Wednesday, December 2, 2009

Ah-ha Moments at Adoption Conferences—an Adoptee’s View

From adopting a child to being an adopted child

Guest Post by Gian M. Schauer for Adopt-a-tude

I’ve had a couple of epiphanies at past adoption conferences. One led me to a husband. The other still has me searching.

I am adopted. I am interested in adopting an older child. I had contemplated giving up my birth daughter for adoption back in the ‘80s. I’ve been a foster parent. I could pretty much sit in on any talk at an adoption conference and find something that resonated with me.

It was the stuff that didn’t resonate that brought on my “ah-ha” moments.

My first moment of clarity came during a break at a Single Parent Adoption conference. I had been in presentations and break-out sessions listening to people talk about the joys of adoption and the struggles of parenting an adopted child. Their tales all sounded familiar, even though I didn’t have an adopted child.

Then it hit me. I’d had the same struggles parenting my birth daughter, not because she was adopted but because I was parenting alone. If I continued down this path of single-parent adoption, I thought, I would be telling these same stories of time management, depleted energy levels, and the frustration of facing decisions alone.

What I was longing for was not just another child—I already had a wonderful one. I wanted someone with which to share another child. 

With new clarity, I left the conference and got busy. I talked it out with my shrink and increased my dating search. A couple of years later, I got married on a boat in the Caribbean.

That’s not the end of my story.

I had also been attending general adoption conferences, not just those for single parents. Other conferences offered many different topics, depending on your interests. As I sat in rooms full of adoptive parents discussing their issues with their adopted children, I stopped hearing the voices of the parents and starting thinking about my own voice as an adopted child. 

That’s when I had “ah-ha” moment number two. 

I didn’t need to learn anything more about adopting someone else right now. I needed to learn more about the adoption of me.

I’m not talking about the usual stuff like who my birth mother was or if I had any half-siblings. Not yet. What I needed to address was what it meant to me to be an adopted child.

I listened to experts and other adopted people talk about things like “The Primal Wound” and “always looking for your people.” Those things didn’t ring true for me. I turned protective of the adopted children in stories. I got frustrated with my shrink when she said perhaps I was experiencing things in a certain way because I was adopted. I researched attachment disorder in adults to figure out my relationship problems. I stopped reading studies about older children in the foster-care system or fetal alcohol effects and started thinking about my own birth and adoption circumstances.

Being adopted is a part of me. But is it a bigger part of me than growing up in a small town in the Midwest, having freckles, or being tall? I wasn’t comfortable with the generalization that all adopted kids were more difficult as adolescents anymore than everyone with freckles is a class clown. I didn’t go around in life searching for someone who looked like me or someone who could understand me anymore than my friends who weren’t adopted searched for those things.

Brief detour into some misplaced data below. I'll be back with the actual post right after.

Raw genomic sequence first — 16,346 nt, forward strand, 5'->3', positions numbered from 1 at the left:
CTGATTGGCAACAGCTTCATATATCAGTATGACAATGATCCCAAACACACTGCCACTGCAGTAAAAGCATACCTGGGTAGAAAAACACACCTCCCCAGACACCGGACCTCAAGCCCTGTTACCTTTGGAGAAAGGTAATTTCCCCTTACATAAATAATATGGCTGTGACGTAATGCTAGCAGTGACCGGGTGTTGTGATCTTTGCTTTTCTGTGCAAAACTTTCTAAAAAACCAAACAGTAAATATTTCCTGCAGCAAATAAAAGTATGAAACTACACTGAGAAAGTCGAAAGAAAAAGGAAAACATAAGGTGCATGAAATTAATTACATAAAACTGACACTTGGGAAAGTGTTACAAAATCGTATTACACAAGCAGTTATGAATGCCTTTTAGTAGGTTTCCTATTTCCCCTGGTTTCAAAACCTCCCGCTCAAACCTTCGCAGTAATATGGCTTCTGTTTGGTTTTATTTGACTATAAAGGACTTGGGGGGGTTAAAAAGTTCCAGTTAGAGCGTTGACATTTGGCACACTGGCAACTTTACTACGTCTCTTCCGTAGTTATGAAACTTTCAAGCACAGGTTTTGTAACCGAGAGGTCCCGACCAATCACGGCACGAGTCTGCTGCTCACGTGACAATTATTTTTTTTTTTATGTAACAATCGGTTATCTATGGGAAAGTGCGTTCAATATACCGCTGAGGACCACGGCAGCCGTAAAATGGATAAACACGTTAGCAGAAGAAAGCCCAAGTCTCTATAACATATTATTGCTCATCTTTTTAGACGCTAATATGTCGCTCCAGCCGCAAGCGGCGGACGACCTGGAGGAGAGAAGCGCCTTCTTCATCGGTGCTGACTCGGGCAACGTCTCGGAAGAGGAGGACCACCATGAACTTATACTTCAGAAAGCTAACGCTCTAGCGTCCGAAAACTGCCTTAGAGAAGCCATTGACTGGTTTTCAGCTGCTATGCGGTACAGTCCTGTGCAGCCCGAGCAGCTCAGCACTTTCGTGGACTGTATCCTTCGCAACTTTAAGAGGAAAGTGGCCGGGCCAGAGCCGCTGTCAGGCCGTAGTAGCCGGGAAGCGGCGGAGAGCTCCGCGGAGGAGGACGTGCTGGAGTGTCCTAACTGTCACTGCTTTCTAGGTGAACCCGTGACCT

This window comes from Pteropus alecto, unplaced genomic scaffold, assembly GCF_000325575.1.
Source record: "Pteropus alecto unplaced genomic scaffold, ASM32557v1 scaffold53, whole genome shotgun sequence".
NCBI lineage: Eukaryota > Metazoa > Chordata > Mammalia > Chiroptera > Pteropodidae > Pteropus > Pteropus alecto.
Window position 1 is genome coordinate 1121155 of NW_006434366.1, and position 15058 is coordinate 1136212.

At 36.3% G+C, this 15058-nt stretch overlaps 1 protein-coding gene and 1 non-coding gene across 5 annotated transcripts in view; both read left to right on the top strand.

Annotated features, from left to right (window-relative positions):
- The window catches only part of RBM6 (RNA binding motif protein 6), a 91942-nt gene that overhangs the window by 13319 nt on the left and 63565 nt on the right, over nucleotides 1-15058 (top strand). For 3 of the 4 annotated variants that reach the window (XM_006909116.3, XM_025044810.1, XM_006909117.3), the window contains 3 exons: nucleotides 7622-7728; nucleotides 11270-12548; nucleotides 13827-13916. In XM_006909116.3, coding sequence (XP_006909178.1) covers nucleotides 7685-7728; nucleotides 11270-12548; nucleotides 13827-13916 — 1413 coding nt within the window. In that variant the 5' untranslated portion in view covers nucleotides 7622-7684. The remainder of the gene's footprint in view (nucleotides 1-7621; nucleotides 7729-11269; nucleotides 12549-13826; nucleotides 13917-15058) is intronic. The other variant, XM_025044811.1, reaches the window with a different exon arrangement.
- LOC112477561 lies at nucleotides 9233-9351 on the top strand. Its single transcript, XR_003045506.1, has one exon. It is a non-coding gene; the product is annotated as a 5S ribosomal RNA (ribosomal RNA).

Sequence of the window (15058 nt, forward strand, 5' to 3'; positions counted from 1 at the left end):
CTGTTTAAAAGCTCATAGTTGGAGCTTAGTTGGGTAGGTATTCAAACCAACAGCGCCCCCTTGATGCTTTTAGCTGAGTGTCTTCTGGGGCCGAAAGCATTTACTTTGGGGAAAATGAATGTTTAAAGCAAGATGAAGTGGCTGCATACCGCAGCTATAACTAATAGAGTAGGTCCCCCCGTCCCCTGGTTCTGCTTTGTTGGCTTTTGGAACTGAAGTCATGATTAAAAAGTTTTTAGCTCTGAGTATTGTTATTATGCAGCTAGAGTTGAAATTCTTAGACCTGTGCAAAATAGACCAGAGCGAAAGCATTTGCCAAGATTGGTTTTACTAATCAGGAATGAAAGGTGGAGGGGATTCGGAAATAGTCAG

So what was I curious about? I wasn’t sure about starting a search for my birth mom. I understood what she must have gone through to give me up, but I didn’t need to see her, touch her, connect with her.

Or did I?  I tiptoed around the subject, reading online stories of how people found birth parents but never starting my own search. I didn’t talk with anyone about this, either.  Instead I just quietly sat in small groups at these conferences, thinking about the circumstances behind my own adoption and wondering about the life path of my birth mother. My curiosity took me from wondering about adopting a child to wondering about being an adopted adult.  

I have stopped planning and searching for a child to adopt. I have started searching for my inner adopted child. Maybe one day when I sort out the imprint that adoption has left on me, I will move my attention towards finding my birth family. And maybe after that, I will be interested in adopting a child with my husband.

For now, I’m not attending any more adoption conferences.


AdoptAuthor said...

GREAT POST! Go for it! You are definitely heading in the right direction - keep following your instincts and keep on that inner journey to your inner YOU.

Let go of your fears:

- the fear of rejection
- the fear of being (or appearing) ungrateful; or hurting others

Let go and go for it. If you set your goal of search to find the TRUTH - YOUR TRUTH - you will never be disappointed with what you find, good bad or indifferent.

Good luck and thank you for this post which I will be sharing at:

AdoptAuthor said...

You might want to read:

ALSO: Have you been watching the ABC show "Find My family"? Check it out!!

Martha Nichols said...